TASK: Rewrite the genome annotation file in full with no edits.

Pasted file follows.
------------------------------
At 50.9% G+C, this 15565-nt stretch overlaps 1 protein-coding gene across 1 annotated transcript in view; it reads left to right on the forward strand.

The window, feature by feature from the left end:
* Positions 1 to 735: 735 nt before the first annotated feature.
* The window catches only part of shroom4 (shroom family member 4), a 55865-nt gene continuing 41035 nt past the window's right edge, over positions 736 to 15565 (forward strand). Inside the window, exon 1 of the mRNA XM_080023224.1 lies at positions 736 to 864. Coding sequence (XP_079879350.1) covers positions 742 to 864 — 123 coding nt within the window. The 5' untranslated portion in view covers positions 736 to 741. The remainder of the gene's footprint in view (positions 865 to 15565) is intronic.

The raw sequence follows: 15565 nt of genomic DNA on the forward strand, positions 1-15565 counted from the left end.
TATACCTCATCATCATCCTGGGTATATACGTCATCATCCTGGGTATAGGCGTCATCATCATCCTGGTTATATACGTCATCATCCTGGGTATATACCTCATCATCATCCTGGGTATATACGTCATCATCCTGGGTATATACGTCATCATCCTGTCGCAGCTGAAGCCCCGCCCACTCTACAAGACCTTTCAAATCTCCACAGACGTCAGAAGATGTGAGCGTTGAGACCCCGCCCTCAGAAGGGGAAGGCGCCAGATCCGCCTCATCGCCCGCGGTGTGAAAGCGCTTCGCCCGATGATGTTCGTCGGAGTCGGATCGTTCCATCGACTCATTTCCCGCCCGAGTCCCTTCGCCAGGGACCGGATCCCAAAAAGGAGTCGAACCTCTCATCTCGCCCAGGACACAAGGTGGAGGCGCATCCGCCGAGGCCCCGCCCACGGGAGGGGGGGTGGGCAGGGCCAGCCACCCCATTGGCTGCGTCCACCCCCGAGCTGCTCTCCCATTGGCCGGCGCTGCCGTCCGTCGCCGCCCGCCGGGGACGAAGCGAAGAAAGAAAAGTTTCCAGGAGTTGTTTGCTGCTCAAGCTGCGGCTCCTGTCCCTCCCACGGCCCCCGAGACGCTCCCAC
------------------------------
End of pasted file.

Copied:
At 50.9% G+C, this 15565-nt stretch overlaps 1 protein-coding gene across 1 annotated transcript in view; it reads left to right on the forward strand.

The window, feature by feature from the left end:
* Positions 1 to 735: 735 nt before the first annotated feature.
* The window catches only part of shroom4 (shroom family member 4), a 55865-nt gene continuing 41035 nt past the window's right edge, over positions 736 to 15565 (forward strand). Inside the window, exon 1 of the mRNA XM_080023224.1 lies at positions 736 to 864. Coding sequence (XP_079879350.1) covers positions 742 to 864 — 123 coding nt within the window. The 5' untranslated portion in view covers positions 736 to 741. The remainder of the gene's footprint in view (positions 865 to 15565) is intronic.

The raw sequence follows: 15565 nt of genomic DNA on the forward strand, positions 1-15565 counted from the left end.
TATACCTCATCATCATCCTGGGTATATACGTCATCATCCTGGGTATAGGCGTCATCATCATCCTGGTTATATACGTCATCATCCTGGGTATATACCTCATCATCATCCTGGGTATATACGTCATCATCCTGGGTATATACGTCATCATCCTGTCGCAGCTGAAGCCCCGCCCACTCTACAAGACCTTTCAAATCTCCACAGACGTCAGAAGATGTGAGCGTTGAGACCCCGCCCTCAGAAGGGGAAGGCGCCAGATCCGCCTCATCGCCCGCGGTGTGAAAGCGCTTCGCCCGATGATGTTCGTCGGAGTCGGATCGTTCCATCGACTCATTTCCCGCCCGAGTCCCTTCGCCAGGGACCGGATCCCAAAAAGGAGTCGAACCTCTCATCTCGCCCAGGACACAAGGTGGAGGCGCATCCGCCGAGGCCCCGCCCACGGGAGGGGGGGTGGGCAGGGCCAGCCACCCCATTGGCTGCGTCCACCCCCGAGCTGCTCTCCCATTGGCCGGCGCTGCCGTCCGTCGCCGCCCGCCGGGGACGAAGCGAAGAAAGAAAAGTTTCCAGGAGTTGTTTGCTGCTCAAGCTGCGGCTCCTGTCCCTCCCACGGCCCCCGAGACGCTCCCAC